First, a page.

According to ROME IV criteria for diagnosing functional dyspepsia, the presence of one or more of the following symptoms (after excluding the organic diseases of your gut) indicates FD.
- Postprandial fullness: a feeling of fullness or a tight band around your stomach. It usually starts during or soon after eating.
- Early satiety: You cannot complete your meal because of the fullness of the tight band that develops around your stomach.
- Epigastric discomfort, pain, or burning: that develops after eating.
In 75% of functional dyspepsia (FD) cases, no organic cause can be detected.
MORE: Functional Dyspepsia 101: Causes, Symptoms, and Treatment.
3. Functional Abdominal pain and bloating.
Functional abdominal pain is a separate entity. It is a non-specific abdominal pain that comes and goes in waves.
Functional abdominal pain is also related to anxiety and psychological morbidity.
How functional abdominal pain feels like (according to ROME IV criteria):
- Episodic or continuous abdominal pain that does not occur solely during physiological events such as eating and menses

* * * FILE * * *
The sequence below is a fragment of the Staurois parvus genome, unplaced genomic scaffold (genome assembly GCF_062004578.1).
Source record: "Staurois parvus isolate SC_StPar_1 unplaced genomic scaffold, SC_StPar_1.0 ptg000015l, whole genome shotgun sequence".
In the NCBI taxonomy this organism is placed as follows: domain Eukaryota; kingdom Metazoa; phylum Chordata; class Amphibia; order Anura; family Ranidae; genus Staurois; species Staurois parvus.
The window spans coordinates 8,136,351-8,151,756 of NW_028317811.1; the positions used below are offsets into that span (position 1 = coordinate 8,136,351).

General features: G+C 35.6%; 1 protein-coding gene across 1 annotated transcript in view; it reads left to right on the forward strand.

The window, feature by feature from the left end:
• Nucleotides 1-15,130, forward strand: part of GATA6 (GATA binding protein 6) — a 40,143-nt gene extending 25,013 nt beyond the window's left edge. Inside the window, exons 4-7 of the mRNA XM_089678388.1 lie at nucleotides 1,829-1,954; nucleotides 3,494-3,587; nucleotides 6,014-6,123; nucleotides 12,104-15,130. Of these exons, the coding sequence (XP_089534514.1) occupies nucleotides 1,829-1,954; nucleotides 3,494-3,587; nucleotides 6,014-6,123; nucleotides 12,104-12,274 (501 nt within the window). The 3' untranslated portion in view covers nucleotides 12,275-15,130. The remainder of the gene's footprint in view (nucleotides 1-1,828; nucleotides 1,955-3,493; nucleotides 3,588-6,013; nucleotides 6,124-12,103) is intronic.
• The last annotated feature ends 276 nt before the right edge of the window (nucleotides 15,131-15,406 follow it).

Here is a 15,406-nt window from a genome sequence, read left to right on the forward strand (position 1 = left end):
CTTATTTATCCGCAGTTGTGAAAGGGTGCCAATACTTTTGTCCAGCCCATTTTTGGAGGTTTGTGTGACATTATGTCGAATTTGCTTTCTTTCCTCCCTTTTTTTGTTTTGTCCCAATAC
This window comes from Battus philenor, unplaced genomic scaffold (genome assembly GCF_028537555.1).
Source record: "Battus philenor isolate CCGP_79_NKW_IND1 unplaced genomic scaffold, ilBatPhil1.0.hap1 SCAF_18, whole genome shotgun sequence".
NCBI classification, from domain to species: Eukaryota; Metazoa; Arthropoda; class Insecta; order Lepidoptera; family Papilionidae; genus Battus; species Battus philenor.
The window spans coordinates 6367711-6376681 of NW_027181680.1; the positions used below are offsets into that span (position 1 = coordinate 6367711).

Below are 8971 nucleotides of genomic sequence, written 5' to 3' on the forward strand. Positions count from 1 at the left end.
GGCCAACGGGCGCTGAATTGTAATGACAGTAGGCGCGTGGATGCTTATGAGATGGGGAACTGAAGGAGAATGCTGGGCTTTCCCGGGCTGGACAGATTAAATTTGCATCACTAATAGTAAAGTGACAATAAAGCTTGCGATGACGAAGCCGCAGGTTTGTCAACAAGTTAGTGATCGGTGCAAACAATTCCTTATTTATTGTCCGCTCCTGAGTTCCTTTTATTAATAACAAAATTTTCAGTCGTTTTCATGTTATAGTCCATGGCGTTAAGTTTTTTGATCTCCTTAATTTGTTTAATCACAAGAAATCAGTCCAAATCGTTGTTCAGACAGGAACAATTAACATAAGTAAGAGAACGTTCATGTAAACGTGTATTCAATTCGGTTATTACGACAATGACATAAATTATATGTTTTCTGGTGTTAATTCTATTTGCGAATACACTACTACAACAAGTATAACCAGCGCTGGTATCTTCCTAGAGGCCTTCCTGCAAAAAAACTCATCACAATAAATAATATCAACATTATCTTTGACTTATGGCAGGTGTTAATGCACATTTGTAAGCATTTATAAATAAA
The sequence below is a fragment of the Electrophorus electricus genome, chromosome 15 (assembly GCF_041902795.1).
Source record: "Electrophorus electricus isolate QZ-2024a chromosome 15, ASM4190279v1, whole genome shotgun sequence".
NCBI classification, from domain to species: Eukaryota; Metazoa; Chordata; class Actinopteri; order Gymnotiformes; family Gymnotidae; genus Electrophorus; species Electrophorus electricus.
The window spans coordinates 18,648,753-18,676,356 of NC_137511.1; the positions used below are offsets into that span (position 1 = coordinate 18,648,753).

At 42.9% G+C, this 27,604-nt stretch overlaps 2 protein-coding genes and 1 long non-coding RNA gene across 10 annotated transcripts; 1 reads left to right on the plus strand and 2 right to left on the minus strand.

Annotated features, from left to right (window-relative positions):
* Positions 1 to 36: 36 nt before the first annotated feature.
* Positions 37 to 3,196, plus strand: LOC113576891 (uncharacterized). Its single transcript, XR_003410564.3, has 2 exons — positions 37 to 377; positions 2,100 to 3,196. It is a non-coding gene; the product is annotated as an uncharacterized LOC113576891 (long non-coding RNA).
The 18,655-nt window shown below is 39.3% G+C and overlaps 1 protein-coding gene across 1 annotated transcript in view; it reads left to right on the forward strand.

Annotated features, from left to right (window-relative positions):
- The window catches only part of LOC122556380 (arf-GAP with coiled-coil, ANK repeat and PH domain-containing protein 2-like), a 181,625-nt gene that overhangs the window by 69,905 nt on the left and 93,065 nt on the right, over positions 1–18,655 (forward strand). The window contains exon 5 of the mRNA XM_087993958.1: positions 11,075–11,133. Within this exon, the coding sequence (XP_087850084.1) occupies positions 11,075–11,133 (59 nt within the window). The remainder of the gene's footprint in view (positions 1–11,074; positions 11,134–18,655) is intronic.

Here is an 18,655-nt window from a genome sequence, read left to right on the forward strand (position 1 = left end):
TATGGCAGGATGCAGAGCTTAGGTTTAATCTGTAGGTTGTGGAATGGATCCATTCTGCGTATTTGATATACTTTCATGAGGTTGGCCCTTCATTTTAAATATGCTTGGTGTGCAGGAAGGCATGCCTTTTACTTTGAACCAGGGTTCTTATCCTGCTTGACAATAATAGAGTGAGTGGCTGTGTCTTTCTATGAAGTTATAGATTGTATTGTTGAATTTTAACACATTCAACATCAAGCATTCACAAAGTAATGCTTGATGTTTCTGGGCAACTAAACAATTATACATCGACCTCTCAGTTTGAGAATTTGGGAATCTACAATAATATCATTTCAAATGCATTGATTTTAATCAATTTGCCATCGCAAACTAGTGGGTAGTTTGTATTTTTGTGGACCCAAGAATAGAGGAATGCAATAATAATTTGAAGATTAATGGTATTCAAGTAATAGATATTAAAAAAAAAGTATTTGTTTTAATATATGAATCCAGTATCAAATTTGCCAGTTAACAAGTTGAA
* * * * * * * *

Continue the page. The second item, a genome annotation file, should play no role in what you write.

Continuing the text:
- Insufficient criteria for other functional GI disorders, including irritable bowel syndrome, functional dyspepsia, or abdominal migraine
- After appropriate evaluation, another medical condition cannot fully explain the abdominal pain.
Functional abdominal bloating is the feeling of an inflated balloon inside your abdomen. Bloating is very common with other functional diseases such as IBS.
Bloating probably reflects a state of hypersensitivity in your gut. Bloating is a widespread complaint. About 10-30% of people experience bloating.
Organic bloating can be due to diseases such as food intolerance. On the other hand, Functional abdominal bloating occurs without organic causes.
Functional bloating is related to psychological stress and anxiety (reference).
4. Other forms of anxiety-related abdominal symptoms.
Anxiety-related abdominal symptoms can present in other forms, such as:
- A sense of a tight band around the stomach.
- A feeling of “butterflies” in the stomach.
- Frequent passage of gas (flatulence).
- Nausea and upset stomach.
- A sense of fullness after eating very little.
- Regular bowel movements (diarrhea).